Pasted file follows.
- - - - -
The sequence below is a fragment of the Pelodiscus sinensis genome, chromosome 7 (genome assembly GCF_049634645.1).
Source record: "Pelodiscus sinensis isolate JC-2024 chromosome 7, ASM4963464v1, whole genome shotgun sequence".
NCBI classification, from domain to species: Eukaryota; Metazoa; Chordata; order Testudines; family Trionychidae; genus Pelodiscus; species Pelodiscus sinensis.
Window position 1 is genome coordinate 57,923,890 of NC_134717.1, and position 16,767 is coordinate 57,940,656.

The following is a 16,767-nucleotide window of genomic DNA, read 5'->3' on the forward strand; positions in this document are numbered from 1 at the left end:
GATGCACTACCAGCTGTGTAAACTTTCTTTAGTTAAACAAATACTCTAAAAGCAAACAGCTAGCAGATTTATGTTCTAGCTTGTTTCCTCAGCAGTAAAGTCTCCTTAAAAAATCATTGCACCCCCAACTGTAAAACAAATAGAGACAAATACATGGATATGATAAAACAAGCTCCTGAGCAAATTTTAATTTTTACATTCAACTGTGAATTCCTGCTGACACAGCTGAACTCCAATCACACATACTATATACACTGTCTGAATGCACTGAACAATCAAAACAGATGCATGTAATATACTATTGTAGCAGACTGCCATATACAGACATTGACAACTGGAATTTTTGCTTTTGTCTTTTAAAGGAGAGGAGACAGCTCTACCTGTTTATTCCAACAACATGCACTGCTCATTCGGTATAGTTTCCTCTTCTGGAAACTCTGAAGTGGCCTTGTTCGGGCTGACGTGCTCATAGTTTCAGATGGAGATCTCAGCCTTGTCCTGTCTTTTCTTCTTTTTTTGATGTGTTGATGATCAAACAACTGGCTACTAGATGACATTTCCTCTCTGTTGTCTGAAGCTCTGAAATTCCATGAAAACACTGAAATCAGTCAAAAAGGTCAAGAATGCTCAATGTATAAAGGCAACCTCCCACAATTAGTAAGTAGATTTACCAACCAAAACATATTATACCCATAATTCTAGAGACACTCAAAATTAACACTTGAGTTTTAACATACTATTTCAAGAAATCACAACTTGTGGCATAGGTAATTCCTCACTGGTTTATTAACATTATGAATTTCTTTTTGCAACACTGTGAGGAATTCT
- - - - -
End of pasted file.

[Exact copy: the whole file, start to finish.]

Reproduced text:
The sequence below is a fragment of the Pelodiscus sinensis genome, chromosome 7 (genome assembly GCF_049634645.1).
Source record: "Pelodiscus sinensis isolate JC-2024 chromosome 7, ASM4963464v1, whole genome shotgun sequence".
NCBI classification, from domain to species: Eukaryota; Metazoa; Chordata; order Testudines; family Trionychidae; genus Pelodiscus; species Pelodiscus sinensis.
Window position 1 is genome coordinate 57,923,890 of NC_134717.1, and position 16,767 is coordinate 57,940,656.

The following is a 16,767-nucleotide window of genomic DNA, read 5'->3' on the forward strand; positions in this document are numbered from 1 at the left end:
GATGCACTACCAGCTGTGTAAACTTTCTTTAGTTAAACAAATACTCTAAAAGCAAACAGCTAGCAGATTTATGTTCTAGCTTGTTTCCTCAGCAGTAAAGTCTCCTTAAAAAATCATTGCACCCCCAACTGTAAAACAAATAGAGACAAATACATGGATATGATAAAACAAGCTCCTGAGCAAATTTTAATTTTTACATTCAACTGTGAATTCCTGCTGACACAGCTGAACTCCAATCACACATACTATATACACTGTCTGAATGCACTGAACAATCAAAACAGATGCATGTAATATACTATTGTAGCAGACTGCCATATACAGACATTGACAACTGGAATTTTTGCTTTTGTCTTTTAAAGGAGAGGAGACAGCTCTACCTGTTTATTCCAACAACATGCACTGCTCATTCGGTATAGTTTCCTCTTCTGGAAACTCTGAAGTGGCCTTGTTCGGGCTGACGTGCTCATAGTTTCAGATGGAGATCTCAGCCTTGTCCTGTCTTTTCTTCTTTTTTTGATGTGTTGATGATCAAACAACTGGCTACTAGATGACATTTCCTCTCTGTTGTCTGAAGCTCTGAAATTCCATGAAAACACTGAAATCAGTCAAAAAGGTCAAGAATGCTCAATGTATAAAGGCAACCTCCCACAATTAGTAAGTAGATTTACCAACCAAAACATATTATACCCATAATTCTAGAGACACTCAAAATTAACACTTGAGTTTTAACATACTATTTCAAGAAATCACAACTTGTGGCATAGGTAATTCCTCACTGGTTTATTAACATTATGAATTTCTTTTTGCAACACTGTGAGGAATTCT